How does seller financing work in a home sale?
I’ve been looking for an affordable house, which is no easy task given my moderate income and slightly messed up credit record. I noticed an ad for a house that says “Seller financing available!” What does this mean, and can it help me?
You may want to look into this further. In rare cases, a seller will agree to loan a buyer part or all of the money to buy the property. The seller’s motivation may be to create an incentive to buyers who can’t borrow enough from a bank or commercial lender to buy the house. Or the seller’s reasons may be tax related, since financing your purchase would allow the seller to spread out the income from the sale over a number of years.
Seller financing can be carried out in one of two ways.
The first is for the seller to “take back” a mortgage on the house. You, the buyer, sign both a promissory note (promising to repay the loan) and either a mortgage or a deed of trust (allowing the seller to foreclose if you fail to pay). In return, the seller signs a deed transferring title to you. Because you hold the title, you can sell the house or refinance. But you must keep making the agreed-upon payments to the seller.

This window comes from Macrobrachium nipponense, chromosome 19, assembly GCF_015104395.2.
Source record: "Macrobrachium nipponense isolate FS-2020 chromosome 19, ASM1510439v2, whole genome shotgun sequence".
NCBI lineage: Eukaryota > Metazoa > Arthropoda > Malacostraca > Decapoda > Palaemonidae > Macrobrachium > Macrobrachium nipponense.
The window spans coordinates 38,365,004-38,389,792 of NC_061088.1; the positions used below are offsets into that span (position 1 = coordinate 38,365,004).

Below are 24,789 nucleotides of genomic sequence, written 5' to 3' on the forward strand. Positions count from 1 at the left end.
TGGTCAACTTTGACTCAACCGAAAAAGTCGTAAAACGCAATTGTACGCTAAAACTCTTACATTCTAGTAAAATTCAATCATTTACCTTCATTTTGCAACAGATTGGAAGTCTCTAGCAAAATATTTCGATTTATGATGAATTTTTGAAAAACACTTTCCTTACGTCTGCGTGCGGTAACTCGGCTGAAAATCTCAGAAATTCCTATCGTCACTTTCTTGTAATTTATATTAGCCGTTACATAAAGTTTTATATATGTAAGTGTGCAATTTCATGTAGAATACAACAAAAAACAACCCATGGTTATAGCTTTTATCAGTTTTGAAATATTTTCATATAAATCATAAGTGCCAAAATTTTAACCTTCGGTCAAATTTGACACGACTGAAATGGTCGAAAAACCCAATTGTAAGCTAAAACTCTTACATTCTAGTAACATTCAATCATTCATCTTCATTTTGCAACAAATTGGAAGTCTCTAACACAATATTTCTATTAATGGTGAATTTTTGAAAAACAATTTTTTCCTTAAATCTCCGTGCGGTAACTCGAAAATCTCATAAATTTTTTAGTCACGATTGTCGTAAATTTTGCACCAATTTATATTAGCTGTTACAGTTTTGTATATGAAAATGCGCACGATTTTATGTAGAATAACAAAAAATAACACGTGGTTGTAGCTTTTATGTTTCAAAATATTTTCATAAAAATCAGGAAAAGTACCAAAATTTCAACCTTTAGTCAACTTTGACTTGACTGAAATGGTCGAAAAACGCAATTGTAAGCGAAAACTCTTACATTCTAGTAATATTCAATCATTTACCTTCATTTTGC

The second and less popular possibility is for the seller to keep title to the property for as long as it takes you to pay off the loan. The contract you and the seller sign is known by various names, including “contract for deed,” “contract of sale,” “land sale contract,” or “installment sales contract.”
It works like this: The contract states that the seller will keep title to the property until you pay off the loan. (You normally pay the loan off in a series of regular payments, similar to a standard mortgage.) After you pay off the entire loan, the seller signs a deed transferring title to you. Because the seller keeps the title over the life of the loan, you cannot sell or refinance the property until all payments are made and the title is transferred — an obvious reason for the unpopularity of these contracts.